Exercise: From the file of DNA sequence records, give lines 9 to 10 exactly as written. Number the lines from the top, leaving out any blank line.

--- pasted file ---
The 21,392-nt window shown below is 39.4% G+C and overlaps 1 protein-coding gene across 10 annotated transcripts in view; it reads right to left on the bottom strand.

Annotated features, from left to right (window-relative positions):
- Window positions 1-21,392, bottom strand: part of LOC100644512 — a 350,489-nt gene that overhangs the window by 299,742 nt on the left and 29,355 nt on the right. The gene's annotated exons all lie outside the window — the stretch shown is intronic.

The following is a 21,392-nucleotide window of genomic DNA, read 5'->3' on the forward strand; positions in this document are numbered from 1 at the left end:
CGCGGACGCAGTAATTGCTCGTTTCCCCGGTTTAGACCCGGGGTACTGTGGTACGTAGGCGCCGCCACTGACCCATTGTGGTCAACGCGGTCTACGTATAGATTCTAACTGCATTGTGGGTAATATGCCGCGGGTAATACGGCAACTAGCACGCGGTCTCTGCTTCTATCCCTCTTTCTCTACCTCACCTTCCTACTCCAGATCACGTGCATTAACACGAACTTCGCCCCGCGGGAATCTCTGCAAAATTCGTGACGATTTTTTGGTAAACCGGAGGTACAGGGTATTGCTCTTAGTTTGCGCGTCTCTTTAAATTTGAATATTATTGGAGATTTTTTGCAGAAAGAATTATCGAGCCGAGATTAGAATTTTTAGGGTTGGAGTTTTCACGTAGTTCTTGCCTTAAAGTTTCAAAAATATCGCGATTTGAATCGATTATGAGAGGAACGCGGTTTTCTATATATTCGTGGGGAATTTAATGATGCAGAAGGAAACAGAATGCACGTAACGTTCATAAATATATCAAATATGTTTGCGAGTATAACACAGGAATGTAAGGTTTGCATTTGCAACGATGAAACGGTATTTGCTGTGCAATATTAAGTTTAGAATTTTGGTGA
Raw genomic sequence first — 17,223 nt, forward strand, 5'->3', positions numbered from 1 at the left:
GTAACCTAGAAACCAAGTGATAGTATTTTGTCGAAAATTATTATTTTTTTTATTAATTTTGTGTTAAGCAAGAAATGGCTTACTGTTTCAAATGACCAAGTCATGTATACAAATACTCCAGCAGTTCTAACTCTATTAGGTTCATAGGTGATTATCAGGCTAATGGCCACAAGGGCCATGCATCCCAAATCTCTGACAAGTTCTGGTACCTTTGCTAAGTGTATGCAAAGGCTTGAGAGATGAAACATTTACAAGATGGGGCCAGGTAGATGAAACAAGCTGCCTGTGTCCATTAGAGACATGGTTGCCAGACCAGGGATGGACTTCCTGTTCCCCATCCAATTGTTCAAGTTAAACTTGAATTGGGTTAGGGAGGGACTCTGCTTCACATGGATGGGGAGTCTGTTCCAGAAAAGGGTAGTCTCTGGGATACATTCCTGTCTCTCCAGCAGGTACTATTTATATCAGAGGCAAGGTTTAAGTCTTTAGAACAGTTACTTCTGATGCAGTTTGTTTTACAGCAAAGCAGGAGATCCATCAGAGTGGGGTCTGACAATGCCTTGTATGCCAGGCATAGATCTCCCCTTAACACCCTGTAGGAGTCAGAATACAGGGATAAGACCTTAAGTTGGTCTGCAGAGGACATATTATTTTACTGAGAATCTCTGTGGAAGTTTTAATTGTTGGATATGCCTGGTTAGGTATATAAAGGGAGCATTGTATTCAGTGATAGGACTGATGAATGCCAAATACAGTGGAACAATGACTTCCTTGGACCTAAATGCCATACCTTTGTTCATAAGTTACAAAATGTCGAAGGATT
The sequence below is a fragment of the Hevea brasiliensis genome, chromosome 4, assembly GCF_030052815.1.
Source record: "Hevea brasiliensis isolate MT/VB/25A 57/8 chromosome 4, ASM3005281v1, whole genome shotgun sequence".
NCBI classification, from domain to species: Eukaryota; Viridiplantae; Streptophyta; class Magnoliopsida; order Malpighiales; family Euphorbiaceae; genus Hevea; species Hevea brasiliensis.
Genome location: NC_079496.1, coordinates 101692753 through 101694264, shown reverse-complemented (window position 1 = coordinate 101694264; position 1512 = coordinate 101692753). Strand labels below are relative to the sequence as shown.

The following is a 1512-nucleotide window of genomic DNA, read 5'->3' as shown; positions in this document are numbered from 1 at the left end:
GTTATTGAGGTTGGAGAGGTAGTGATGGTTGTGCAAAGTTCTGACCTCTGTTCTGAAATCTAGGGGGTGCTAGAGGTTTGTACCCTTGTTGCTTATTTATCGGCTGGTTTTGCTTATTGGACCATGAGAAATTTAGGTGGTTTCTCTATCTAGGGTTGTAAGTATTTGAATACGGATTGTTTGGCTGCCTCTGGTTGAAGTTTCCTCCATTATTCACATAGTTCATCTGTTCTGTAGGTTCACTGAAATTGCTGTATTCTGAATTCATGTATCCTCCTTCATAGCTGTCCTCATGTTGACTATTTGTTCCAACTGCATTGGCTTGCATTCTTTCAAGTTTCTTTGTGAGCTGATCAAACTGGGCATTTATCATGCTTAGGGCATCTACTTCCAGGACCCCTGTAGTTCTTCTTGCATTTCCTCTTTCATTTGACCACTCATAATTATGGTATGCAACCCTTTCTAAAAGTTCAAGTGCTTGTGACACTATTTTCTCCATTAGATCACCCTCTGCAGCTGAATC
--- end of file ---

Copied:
Source record: "Hevea brasiliensis isolate MT/VB/25A 57/8 chromosome 4, ASM3005281v1, whole genome shotgun sequence".
NCBI classification, from domain to species: Eukaryota; Viridiplantae; Streptophyta; class Magnoliopsida; order Malpighiales; family Euphorbiaceae; genus Hevea; species Hevea brasiliensis.